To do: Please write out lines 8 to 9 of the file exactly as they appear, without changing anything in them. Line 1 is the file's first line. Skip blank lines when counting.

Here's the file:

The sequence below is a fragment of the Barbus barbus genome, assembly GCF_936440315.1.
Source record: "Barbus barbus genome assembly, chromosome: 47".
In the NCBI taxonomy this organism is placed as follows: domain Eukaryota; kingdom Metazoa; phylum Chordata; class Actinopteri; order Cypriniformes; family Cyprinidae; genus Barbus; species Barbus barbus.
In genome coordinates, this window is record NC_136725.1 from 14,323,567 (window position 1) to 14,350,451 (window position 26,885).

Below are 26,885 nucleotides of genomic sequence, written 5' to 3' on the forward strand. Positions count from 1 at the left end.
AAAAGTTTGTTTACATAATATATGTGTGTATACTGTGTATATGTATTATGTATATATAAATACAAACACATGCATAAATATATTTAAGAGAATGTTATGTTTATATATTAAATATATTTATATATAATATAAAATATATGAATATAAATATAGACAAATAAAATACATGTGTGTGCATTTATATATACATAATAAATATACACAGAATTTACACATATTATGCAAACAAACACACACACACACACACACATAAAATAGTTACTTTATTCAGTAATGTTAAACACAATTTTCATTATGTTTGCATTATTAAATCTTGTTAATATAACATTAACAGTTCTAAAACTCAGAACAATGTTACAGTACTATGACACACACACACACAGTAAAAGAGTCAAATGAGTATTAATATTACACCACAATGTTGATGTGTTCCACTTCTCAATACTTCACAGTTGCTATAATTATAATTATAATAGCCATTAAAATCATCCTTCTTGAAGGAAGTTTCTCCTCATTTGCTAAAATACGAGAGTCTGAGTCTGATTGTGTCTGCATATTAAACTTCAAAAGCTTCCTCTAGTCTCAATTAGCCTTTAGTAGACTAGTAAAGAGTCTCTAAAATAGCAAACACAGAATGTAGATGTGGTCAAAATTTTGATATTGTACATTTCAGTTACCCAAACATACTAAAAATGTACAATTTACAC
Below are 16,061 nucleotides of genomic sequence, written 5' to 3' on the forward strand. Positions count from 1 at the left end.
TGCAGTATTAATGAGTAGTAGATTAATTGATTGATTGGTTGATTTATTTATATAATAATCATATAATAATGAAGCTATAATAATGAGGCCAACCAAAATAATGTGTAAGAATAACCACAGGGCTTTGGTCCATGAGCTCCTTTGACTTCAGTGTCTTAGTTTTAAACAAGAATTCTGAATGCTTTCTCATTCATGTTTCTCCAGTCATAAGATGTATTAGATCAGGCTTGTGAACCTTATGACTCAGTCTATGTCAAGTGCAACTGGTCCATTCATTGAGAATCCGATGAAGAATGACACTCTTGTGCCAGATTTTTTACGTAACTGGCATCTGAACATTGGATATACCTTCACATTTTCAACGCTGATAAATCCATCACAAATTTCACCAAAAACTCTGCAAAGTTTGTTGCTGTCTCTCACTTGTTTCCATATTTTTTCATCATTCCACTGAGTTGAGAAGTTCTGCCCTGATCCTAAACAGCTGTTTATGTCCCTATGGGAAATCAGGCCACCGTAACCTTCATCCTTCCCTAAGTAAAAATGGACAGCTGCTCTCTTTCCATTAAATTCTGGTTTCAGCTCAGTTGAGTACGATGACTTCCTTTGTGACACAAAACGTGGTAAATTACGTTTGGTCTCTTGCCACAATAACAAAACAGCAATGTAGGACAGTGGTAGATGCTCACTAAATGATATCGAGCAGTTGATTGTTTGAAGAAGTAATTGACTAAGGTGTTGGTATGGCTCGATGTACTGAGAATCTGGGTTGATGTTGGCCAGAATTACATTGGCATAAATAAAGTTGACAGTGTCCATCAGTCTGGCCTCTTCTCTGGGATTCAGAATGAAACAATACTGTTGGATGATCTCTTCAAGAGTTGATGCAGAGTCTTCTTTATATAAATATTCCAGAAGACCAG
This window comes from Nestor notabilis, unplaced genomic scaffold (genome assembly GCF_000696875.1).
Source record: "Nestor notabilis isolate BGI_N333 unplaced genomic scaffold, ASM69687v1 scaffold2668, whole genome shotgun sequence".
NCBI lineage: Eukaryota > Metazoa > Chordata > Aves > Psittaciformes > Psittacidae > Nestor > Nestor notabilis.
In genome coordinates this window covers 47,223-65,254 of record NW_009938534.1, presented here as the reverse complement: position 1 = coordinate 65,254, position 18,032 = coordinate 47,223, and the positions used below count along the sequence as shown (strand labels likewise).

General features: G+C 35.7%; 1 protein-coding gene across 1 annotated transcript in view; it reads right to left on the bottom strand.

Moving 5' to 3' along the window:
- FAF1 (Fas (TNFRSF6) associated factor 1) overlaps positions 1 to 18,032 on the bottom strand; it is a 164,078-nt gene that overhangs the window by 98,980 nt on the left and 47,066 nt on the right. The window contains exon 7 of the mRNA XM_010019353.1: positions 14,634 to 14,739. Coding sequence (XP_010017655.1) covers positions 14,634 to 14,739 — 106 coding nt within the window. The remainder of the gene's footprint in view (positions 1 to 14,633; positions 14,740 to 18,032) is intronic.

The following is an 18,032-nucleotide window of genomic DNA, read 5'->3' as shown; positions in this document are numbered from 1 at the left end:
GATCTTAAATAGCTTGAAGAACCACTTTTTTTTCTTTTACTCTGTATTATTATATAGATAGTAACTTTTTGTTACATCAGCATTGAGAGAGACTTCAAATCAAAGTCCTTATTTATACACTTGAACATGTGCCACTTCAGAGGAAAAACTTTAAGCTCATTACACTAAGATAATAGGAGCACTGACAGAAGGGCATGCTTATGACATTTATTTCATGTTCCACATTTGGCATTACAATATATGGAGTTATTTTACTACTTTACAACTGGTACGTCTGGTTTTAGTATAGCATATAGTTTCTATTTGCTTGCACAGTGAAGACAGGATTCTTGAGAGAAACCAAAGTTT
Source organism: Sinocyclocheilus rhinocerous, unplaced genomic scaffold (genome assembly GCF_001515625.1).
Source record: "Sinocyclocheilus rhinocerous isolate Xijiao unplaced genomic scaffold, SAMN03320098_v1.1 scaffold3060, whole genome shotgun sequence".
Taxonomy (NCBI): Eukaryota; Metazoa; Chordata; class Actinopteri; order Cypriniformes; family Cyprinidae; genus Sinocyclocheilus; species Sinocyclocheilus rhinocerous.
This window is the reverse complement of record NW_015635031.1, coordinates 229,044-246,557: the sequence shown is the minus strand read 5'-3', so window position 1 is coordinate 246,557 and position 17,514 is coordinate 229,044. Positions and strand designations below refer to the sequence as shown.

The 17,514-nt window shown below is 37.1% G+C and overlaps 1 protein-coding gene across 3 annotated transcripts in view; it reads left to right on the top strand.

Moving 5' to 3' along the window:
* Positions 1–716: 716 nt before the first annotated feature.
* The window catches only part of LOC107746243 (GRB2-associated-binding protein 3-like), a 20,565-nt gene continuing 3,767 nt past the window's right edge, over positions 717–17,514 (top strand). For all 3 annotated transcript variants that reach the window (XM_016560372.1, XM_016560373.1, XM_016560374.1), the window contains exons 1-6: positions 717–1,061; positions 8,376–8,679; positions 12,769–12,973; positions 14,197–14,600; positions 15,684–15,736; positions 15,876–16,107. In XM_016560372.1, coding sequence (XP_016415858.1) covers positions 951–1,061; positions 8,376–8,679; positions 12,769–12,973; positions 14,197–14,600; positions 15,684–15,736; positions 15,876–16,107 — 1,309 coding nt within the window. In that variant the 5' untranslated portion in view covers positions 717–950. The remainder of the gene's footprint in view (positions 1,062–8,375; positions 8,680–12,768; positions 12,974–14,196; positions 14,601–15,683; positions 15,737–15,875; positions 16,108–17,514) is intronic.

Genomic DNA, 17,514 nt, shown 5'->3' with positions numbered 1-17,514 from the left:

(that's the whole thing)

TGCAGTATTAATGAGTAGTAGATTAATTGATTGATTGGTTGATTTATTTATATAATAATCATATAATAATGAAGCTATAATAATGAGGCCAACCAAAATAATGTGTAAGAATAACCACAGGGCTTTGGTCCATGAGCTCCTTTGACTTCAGTGTCTTAGTTTTAAACAAGAATTCTGAATGCTTTCTCATTCATGTTTCTCCAGTCATAAGATGTATTAGATCAGGCTTGTGAACCTTATGACTCAGTCTATGTCAAGTGCAACTGGTCCATTCATTGAGAATCCGATGAAGAATGACACTCTTGTGCCAGATTTTTTACGTAACTGGCATCTGAACATTGGATATACCTTCACATTTTCAACGCTGATAAATCCATCACAAATTTCACCAAAAACTCTGCAAAGTTTGTTGCTGTCTCTCACTTGTTTCCATATTTTTTCATCATTCCACTGAGTTGAGAAGTTCTGCCCTGATCCTAAACAGCTGTTTATGTCCCTATGGGAAATCAGGCCACCGTAACCTTCATCCTTCCCTAAGTAAAAATGGACAGCTGCTCTCTTTCCATTAAATTCTGGTTTCAGCTCAGTTGAGTACGATGACTTCCTTTGTGACACAAAACGTGGTAAATTACGTTTGGTCTCTTGCCACAATAACAAAACAGCAATGTAGGACAGTGGTAGATGCTCACTAAATGATATCGAGCAGTTGATTGTTTGAAGAAGTAATTGACTAAGGTGTTGGTATGGCTCGATGTACTGAGAATCTGGGTTGATGTTGGCCAGAATTACATTGGCATAAATAAAGTTGACAGTGTCCATCAGTCTGGCCTCTTCTCTGGGATTCAGAATGAAACAATACTGTTGGATGATCTCTTCAAGAGTTGATGCAGAGTCTTCTTTATATAAATATTCCAGAAGACCAG
This window comes from Nestor notabilis, unplaced genomic scaffold (genome assembly GCF_000696875.1).